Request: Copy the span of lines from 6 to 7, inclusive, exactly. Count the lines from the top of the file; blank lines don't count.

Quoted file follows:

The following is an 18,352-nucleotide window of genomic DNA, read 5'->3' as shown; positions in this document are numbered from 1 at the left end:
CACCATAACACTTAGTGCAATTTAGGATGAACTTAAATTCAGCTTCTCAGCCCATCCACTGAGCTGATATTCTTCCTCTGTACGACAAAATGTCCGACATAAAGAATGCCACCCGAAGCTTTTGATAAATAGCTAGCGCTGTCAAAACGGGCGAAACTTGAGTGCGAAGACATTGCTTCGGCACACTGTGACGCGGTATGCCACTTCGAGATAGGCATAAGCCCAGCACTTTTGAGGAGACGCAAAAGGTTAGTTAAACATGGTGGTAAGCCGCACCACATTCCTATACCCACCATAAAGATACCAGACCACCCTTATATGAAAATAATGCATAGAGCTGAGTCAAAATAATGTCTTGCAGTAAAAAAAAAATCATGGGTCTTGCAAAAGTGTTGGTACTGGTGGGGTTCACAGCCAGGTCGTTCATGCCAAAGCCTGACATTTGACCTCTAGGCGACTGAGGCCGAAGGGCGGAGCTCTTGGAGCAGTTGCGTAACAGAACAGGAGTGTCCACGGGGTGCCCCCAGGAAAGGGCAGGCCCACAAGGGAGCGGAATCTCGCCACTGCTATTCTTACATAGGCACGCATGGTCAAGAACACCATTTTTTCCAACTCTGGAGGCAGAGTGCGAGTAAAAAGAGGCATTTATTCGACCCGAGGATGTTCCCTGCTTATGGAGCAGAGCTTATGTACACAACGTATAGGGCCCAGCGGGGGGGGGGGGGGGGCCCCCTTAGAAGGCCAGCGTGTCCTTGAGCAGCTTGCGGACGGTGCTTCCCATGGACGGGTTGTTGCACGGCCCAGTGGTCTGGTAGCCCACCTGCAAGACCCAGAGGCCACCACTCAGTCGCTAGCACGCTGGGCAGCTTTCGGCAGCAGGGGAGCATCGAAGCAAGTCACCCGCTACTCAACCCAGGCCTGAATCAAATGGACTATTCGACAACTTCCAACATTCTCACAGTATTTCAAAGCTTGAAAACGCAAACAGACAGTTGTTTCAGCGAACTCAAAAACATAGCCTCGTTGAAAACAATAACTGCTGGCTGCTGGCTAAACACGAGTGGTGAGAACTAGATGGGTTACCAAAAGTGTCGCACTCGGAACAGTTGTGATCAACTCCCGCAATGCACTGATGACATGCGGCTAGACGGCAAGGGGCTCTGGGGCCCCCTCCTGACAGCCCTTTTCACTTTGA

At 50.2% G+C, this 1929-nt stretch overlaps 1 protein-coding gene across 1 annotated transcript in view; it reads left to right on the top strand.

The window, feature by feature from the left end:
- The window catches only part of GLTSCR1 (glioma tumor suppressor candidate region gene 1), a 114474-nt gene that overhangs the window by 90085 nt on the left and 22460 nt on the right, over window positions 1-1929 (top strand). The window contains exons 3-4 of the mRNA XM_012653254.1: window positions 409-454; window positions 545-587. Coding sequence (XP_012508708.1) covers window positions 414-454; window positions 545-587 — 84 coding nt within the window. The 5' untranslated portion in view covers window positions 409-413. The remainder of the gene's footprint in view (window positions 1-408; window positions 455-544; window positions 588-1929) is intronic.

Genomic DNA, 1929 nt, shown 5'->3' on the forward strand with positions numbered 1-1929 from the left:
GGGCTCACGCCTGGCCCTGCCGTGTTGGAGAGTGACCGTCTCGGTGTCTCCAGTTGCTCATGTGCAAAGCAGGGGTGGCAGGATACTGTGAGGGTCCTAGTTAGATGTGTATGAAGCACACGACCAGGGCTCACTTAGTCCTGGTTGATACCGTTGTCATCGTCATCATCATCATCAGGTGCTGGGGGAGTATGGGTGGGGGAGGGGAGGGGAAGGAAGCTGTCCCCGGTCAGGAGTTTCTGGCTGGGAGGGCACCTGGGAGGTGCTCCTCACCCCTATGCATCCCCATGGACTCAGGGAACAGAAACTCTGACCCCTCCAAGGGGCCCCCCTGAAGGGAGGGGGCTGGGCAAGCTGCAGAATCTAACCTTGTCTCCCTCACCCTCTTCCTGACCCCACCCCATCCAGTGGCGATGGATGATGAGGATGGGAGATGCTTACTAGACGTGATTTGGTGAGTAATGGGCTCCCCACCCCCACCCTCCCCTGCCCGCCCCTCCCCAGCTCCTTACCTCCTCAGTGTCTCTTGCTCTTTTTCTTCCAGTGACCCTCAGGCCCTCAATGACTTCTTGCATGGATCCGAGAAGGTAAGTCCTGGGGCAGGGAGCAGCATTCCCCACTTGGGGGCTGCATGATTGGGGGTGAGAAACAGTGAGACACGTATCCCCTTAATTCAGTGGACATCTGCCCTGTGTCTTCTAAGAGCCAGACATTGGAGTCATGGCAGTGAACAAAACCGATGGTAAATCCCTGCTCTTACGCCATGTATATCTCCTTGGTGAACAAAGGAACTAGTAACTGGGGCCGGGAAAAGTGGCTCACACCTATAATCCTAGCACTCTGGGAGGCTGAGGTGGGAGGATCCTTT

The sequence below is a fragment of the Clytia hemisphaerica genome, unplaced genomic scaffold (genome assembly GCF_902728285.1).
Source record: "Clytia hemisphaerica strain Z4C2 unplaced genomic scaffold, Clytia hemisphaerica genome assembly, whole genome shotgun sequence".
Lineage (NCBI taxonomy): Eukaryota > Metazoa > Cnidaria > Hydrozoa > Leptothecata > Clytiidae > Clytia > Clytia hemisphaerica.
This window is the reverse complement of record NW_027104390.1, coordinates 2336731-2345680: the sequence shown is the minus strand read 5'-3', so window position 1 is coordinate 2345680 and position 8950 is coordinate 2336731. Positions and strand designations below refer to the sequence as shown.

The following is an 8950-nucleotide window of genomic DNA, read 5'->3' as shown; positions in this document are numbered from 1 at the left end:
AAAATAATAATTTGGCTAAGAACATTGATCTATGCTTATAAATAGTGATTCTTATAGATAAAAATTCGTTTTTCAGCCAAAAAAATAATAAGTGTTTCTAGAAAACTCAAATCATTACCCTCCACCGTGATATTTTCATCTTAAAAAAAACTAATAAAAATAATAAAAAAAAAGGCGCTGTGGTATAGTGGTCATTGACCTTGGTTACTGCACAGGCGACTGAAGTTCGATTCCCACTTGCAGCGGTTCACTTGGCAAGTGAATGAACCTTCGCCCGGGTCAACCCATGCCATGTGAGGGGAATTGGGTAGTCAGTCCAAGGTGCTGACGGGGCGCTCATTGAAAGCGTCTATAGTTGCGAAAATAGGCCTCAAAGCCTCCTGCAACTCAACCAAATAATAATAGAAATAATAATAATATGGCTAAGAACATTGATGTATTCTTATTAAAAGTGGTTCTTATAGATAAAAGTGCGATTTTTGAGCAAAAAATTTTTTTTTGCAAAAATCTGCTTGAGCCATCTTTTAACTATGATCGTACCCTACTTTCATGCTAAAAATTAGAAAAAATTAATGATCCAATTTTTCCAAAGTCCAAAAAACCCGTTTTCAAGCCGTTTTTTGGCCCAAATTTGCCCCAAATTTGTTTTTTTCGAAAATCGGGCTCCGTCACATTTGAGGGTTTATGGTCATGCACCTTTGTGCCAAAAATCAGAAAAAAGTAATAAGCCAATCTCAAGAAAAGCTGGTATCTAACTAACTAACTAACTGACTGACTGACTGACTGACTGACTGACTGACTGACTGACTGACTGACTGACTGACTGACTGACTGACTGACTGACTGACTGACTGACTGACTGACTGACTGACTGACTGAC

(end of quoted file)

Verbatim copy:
Genomic DNA, 1929 nt, shown 5'->3' on the forward strand with positions numbered 1-1929 from the left:
GGGCTCACGCCTGGCCCTGCCGTGTTGGAGAGTGACCGTCTCGGTGTCTCCAGTTGCTCATGTGCAAAGCAGGGGTGGCAGGATACTGTGAGGGTCCTAGTTAGATGTGTATGAAGCACACGACCAGGGCTCACTTAGTCCTGGTTGATACCGTTGTCATCGTCATCATCATCATCAGGTGCTGGGGGAGTATGGGTGGGGGAGGGGAGGGGAAGGAAGCTGTCCCCGGTCAGGAGTTTCTGGCTGGGAGGGCACCTGGGAGGTGCTCCTCACCCCTATGCATCCCCATGGACTCAGGGAACAGAAACTCTGACCCCTCCAAGGGGCCCCCCTGAAGGGAGGGGGCTGGGCAAGCTGCAGAATCTAACCTTGTCTCCCTCACCCTCTTCCTGACCCCACCCCATCCAGTGGCGATGGATGATGAGGATGGGAGATGCTTACTAGACGTGATTTGGTGAGTAATGGGCTCCCCACCCCCACCCTCCCCTGCCCGCCCCTCCCCAGCTCCTTACCTCCTCAGTGTCTCTTGCTCTTTTTCTTCCAGTGACCCTCAGGCCCTCAATGACTTCTTGCATGGATCCGAGAAGGTAAGTCCTGGGGCAGGGAGCAGCATTCCCCACTTGGGGGCTGCATGATTGGGGGTGAGAAACAGTGAGACACGTATCCCCTTAATTCAGTGGACATCTGCCCTGTGTCTTCTAAGAGCCAGACATTGGAGTCATGGCAGTGAACAAAACCGATGGTAAATCCCTGCTCTTACGCCATGTATATCTCCTTGGTGAACAAAGGAACTAGTAACTGGGGCCGGGAAAAGTGGCTCACACCTATAATCCTAGCACTCTGGGAGGCTGAGGTGGGAGGATCCTTT